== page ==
With the British Cape Colony, the Xhosa, and the Boer tribes bordering the Zulu’s coveted “War Zone”, trade became increasingly important. While the Zulus mostly saw cattle as an important social source of wealth, the ivory trading system called for the tribes to get even more advanced. The British liked ivory, which of course comes from elephants. To take down elephants, the tribes needed more advanced and better forms of weaponry to kill elephants for the ivory to trade. Thus, we see the created “symbiotic” relationship forming between industrialized Britain and the, to put in in generalized terms, more “primitive” Zulu peoples.
This “trading” would ultimately be a short-handed rise and long-handed fall for the mighty Zulu Kingdom. Eventually, the British Empire discovered something wonderful among the Boer camps: diamonds. Diamonds have always made a mark in modern history as bloody and horrendously obtained, even as currently as the child slavery cases in the 1990s and 2000s. However, with the Brits perhaps set this tradition up with their horrendous methods of dealing with the Boers and other local tribes.
The Boers, the original Dutch settlers of the cape colony, were expelled rather quickly and suddenly the British needed cheap labor to dig in the newly acquired diamond mines. The solution? Slavery! Ah yes, a growing yet still horrendous trend in human history. We see it forming as a sense of economics in just about every form of history: from the United States to Southern Africa.
Britain would essentially offer guns to these tribes, including the Zulu, in return for people to work for free digging up the gems. Giving guns to tribes that disagree with your mere existence in their sphere of influence probably isn’t the greatest idea, but it was a simple trade agreement nonetheless.
Fastforward to December 11th, 1878, when the British instigated a war with the Zulu people. Sir Henry Bartle Frere, on his own initiative (meaning he had no approval from the British government), presented an ultimatum to the current Zulu king, known as Cetschwayo, that couldn’t be complied with. British forces crossed the mighty Tugela river at the end of the month.
This Anglo-Zulu War led to a major victory…and a major defeat. The British actually suffered a significant defeat at the Battle of Isandlwana around the 22nd of January 1879. The Zulu’s military killed more than 1000 British soldiers in a single day, the worst defeat the British army had ever suffered at the hands of an African fighting force. The Zulu Kingdom had proven the capability of well-organized tactical systems, the very same initiated in the Age of Shaka that allowed for such success to exist for decades.
But, the British quickly redirected the entire war effort. Though now outnumbered, the new British strategy began winning again – eventually the Siege of Ulundi, the Zulu capital city, led to the subsequent defeat of the once mighty Zulu Kingdom. Thus was the defeat of an African empire.
Cetshwayo was captured a month after the defeat, and exiled to Cape Town. His empire was split into 13 subkingdoms in an attempt to minimize the centralization of the Zulu people again. Conflict erupted as the 13 sub-Zulu-Kingdoms desired to centralize. Cetshwayo was pulled out of exile by the British, and in 1882 he was allowed to visit Britain to have a visit with Queen Victoria. A political and military victory that Shaka Zulu himself would have loved in his prime.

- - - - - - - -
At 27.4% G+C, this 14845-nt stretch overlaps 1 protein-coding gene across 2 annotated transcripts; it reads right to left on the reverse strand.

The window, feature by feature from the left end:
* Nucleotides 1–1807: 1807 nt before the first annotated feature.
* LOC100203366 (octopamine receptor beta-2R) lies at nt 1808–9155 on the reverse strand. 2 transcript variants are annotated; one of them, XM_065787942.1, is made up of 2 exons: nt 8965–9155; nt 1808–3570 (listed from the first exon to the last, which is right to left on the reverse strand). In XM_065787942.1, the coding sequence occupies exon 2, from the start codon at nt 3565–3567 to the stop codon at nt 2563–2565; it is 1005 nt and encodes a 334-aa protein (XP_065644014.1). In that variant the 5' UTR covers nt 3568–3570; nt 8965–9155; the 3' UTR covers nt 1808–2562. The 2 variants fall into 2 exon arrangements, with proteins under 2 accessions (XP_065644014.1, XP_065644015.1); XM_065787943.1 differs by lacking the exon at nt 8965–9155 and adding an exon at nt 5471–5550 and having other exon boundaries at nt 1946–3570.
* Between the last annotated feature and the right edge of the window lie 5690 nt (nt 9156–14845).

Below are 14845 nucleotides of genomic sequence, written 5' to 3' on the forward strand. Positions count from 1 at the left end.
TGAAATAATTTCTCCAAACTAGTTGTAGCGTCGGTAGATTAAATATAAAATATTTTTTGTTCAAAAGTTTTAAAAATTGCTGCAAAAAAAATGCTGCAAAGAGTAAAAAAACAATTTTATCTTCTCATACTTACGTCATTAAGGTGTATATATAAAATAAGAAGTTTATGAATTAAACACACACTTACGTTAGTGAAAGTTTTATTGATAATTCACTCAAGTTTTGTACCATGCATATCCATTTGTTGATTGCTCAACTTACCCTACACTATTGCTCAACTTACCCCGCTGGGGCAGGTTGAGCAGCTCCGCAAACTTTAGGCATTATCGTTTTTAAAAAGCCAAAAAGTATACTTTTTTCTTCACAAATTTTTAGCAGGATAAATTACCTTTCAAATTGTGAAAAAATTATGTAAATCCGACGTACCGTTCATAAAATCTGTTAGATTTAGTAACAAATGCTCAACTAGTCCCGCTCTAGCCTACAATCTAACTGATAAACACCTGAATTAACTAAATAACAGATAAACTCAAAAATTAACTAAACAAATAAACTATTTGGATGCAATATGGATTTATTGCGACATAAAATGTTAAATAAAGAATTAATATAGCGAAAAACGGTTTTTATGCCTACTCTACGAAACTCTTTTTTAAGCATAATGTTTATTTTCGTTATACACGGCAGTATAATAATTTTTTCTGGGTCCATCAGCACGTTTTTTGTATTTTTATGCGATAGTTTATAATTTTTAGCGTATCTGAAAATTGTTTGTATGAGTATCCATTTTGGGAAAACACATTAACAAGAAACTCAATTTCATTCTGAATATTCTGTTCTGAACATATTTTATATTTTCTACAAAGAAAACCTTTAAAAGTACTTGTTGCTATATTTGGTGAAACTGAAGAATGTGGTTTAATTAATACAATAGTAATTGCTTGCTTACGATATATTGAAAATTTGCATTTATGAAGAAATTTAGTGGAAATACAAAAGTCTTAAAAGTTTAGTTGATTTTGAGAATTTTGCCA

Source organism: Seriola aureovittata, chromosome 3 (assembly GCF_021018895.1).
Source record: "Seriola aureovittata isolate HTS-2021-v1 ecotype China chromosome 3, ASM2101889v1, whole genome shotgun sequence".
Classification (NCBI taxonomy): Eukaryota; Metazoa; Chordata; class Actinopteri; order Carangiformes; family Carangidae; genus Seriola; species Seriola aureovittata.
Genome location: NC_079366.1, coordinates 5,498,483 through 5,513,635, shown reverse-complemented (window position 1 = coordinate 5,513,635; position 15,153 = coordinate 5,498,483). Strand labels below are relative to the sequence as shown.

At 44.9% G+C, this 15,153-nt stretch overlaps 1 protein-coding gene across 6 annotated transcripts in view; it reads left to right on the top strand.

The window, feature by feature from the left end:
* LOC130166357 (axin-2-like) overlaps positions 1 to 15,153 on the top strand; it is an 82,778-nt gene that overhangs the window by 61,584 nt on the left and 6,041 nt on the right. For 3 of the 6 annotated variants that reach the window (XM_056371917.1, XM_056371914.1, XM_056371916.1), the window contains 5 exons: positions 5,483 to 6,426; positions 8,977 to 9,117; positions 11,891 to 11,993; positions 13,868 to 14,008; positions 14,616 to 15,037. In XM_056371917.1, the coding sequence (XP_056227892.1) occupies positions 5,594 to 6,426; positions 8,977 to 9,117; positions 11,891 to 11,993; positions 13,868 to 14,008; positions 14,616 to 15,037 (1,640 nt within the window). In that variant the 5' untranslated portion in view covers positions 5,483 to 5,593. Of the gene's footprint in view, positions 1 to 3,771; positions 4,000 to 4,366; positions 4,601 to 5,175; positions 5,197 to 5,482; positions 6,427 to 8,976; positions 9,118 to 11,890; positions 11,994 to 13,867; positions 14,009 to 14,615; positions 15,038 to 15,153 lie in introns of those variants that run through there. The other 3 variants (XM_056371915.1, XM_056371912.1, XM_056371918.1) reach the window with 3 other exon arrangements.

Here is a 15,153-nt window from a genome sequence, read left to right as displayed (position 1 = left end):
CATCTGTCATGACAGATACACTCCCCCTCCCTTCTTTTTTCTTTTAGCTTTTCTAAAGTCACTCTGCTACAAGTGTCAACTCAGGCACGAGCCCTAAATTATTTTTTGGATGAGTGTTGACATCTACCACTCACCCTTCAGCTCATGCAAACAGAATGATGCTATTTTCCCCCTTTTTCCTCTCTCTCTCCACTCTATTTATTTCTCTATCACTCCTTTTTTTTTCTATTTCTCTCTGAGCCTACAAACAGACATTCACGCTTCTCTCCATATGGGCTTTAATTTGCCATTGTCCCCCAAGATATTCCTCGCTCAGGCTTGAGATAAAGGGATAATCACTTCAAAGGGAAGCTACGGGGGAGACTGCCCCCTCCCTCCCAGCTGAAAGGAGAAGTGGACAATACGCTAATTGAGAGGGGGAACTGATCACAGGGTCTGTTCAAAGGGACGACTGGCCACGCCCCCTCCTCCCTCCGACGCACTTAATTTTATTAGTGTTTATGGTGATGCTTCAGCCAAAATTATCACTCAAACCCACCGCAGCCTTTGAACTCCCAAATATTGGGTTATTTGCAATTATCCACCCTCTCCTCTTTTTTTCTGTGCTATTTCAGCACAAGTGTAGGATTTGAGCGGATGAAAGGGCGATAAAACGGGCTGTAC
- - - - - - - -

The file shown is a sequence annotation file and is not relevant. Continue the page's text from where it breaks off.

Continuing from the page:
He was told to return to ‘Zululand’ once more, and in 1883 he was reinstated as king – although he only controlled a “bugger territory” that made a mockery of the now infamous kingdom. Cetshwayo’s reign was short lived, as he was attacked and wounded by Zibhebhu, one of the 13 kinglets that had started the subkingdom conflicts. Cetshwayo fled, dying in February of 1884. His fifteen-year-old son, Dinuzulu, inherited the remnants of the kingdom.
We go from Shaka to his half-brother Dingane; then from Dingane to his half brother Mpande; then from Mpande to his son Cetshwayo; then from Cetshwayo to his son Dinuzulu. A military mastermind to a jealous and power hungry assassin; a jealous and power hungry assassin to a British-initialized internal coup; a British-initialized internal coup to a resignation and conflict of interest; and then finally to the last of the so-called “Great Monarchs”, Dinuzulu.
Dinuzulu started his reign by making a pact with the Boer people, promising them land in return for support. The British were alarmed, as they had been hoping to prevent to Boers from gaining access to any coastal ports. In anger, the British exiled Zululand in 1887. Dinuzulu was arrested and put on trial for “high treason and public violence” in 1906. He was sentenced to a decade of imprisonment on St Helena island in 1909, and was taken out early to be exiled to a farm in Transvaal – where he died in 1913.
Dinuzulu’s son Solomon kaDinuzulu was never recognized as a king, but merely a local chief instead. Thus is the end of a consolidated Zulu namesake.
What is in its place now? Zululand is currently part of the Republic of South Africa. Its new name is KwaZulu-Natal, and it’s one of the country’s nine provinces. A large portion of the territory is now a wildlife reserve, dedicated to protecting the Black Rhinoceros and making most of its money through tourism.